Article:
The camera on the backside of the iPad has been upgraded to iSight Camera status. It’s a five-megapixel shooter and full HD 1080p video recorder. The camera features backside illumination, f/2.4 aperture, a 5-element lens, a hybrid IR filter, an Apple-designed ISP (Image Signal Processor) that allows for auto exposure, auto-focus, auto face detection, auto exposure lock and auto focus lock, and auto white balance. In video recording mode, you’ll notice video stabilization and temporal noise reduction. On the front you’ll still find a FaceTime camera that takes VGA-quality stills and also shoots video at up to 30 frames per second.
Although Siri has yet to make her way to the iPad, Apple has included a piece of the personal assistant in the new slate. The virtual keyboard now features a new Voice Dictation key (it’s a microphone icon) that translates what you say into the text you want to type. Dictation supports English and other languages like British, French, German, Japanese, and Australian. It’s also compatible with third-party apps meaning you can dictate your Tweets or Facebook status updates if you like.
With the new iPad, Apple has embraced 4G LTE data speeds. Again they are working with AT&T and Verizon to bring these ultrafast speeds to consumers in the US. The new iPad features the most wireless bands ever shipped in a device; check them out: the AT&T model includes 4G LTE (700, 2100 MHz), UMTS/HSPA/HSPA+/DC-HSDPA (850, 900, 1900, 2100 MHz), GSM/EDGE (850, 900, 1800, 1900 MHz); and the Verizon model includes 4G LTE (700 MHz), CDMA EV-DO Rev. A (800, 1900 MHz), UMTS/HSPA/HSPA+/DC-HSDPA (850, 900, 1900, 2100 MHz), GSM/EDGE (850, 900, 1800, 1900 MHz). Rate plans can be viewed here. Elsewhere Apple is collaborating with Bell, Rogers, and Telus to bring these speeds to other countries around the world. Additionally, the new iPad can act as a personal hotspot to share its data speeds with up to five devices over WiFi, Bluetooth, or USB. And speaking of which, the new iPad also packs Wi-Fi (802.11a/b/g/n) and Bluetooth 4.0 technology.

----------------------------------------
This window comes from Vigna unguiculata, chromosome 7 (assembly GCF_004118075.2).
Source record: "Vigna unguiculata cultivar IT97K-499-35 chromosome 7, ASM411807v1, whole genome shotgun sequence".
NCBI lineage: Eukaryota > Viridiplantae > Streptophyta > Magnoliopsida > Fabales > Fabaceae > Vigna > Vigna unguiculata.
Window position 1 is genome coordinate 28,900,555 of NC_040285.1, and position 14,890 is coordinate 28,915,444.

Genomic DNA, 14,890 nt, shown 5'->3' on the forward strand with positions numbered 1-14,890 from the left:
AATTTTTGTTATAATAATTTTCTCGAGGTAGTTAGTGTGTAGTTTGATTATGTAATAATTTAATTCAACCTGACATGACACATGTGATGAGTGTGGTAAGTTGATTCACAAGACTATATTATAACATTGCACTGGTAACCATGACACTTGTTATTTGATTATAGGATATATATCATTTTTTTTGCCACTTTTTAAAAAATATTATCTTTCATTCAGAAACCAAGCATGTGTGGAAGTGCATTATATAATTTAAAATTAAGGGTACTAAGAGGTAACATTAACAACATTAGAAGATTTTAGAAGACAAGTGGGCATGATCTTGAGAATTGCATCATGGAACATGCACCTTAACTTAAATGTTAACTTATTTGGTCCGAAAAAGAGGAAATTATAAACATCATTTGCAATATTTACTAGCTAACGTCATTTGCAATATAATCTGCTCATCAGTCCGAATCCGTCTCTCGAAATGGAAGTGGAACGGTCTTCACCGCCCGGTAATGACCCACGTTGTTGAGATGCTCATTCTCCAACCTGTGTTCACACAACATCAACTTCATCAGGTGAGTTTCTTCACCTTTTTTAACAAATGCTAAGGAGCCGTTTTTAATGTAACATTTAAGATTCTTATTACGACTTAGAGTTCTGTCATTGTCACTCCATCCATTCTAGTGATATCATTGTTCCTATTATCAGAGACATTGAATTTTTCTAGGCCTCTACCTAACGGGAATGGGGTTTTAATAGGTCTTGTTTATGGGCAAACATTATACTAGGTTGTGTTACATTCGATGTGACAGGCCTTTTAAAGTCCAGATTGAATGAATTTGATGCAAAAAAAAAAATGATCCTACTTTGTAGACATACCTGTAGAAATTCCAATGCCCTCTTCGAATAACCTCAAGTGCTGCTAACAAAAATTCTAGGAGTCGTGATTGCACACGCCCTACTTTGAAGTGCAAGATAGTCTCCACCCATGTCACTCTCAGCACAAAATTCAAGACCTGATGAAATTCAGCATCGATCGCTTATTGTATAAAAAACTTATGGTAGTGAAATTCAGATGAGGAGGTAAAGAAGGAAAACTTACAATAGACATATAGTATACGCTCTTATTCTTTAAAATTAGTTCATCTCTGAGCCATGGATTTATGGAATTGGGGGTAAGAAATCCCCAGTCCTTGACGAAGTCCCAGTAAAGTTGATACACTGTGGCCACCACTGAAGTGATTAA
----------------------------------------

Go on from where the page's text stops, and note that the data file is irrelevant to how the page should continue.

At 9.4mm thin and 1.4 pounds, the new iPad will come in black and white variants and maintain the same capacity and pricing scheme as its predecessor. It’ll start at $499 for the 16GB WiFi-only model and will reach up to $829 for the 32GB WiFi + 4G model. The iPad 2 will remain on the market at one Benjamin cheaper; it will only sell in the 16GB capacity at $399 for the WiFi-only model and $529 for the WiFi + 3G model. The new iPad will release on March 16 in the US, Canada, UK, France, Germany, Switzerland, Japan, Hong Kong, Singapore, and Australia. One week later it will come out in 25 more countries making the new iPad the fastest product rollout for Apple. It’s available for preorder today at Apple’s website.
Jump after the break for more on iOS, iCloud, Apple TV, and updates to the mobile versions of iWork and iLife. (Click here for more…)
Last week Apple removed the ability to rent TV shows in iTunes. Customers are now left with two options: buy an episode or subscribe to a Season Pass. Why the abrupt change, especially after Apple fought with the networks to drop renting prices to a low 99 cents almost one year ago? According to Apple spokesman Tom Neumayr, “iTunes customers have shown they overwhelmingly prefer buying TV shows. iTunes in the Cloud lets customers download and watch their past TV purchases from their iOS devices, Apple TV, Mac or PC allowing them to enjoy their programming whenever and however they choose.” This sudden change in philosophy may be part of an even grander scheme; according to the WSJ the company may be “working on new technology to deliver video to televisions, and has been discussing whether to try to launch a subscription TV service.” Whatever’s going on, newly appointed CEO Tim Cook will eventually have to lay out the future of iTunes and when that happens everything will be made clear. For now, though, I’m finding it hard to take in this news; when I happened to miss an episode of a show, turning on my Apple TV and renting it for cheap was always my favorite way of catching up. There was never a need to purchase a show (for $2.99) and keep it; why bother? But now that’s the only way to do it.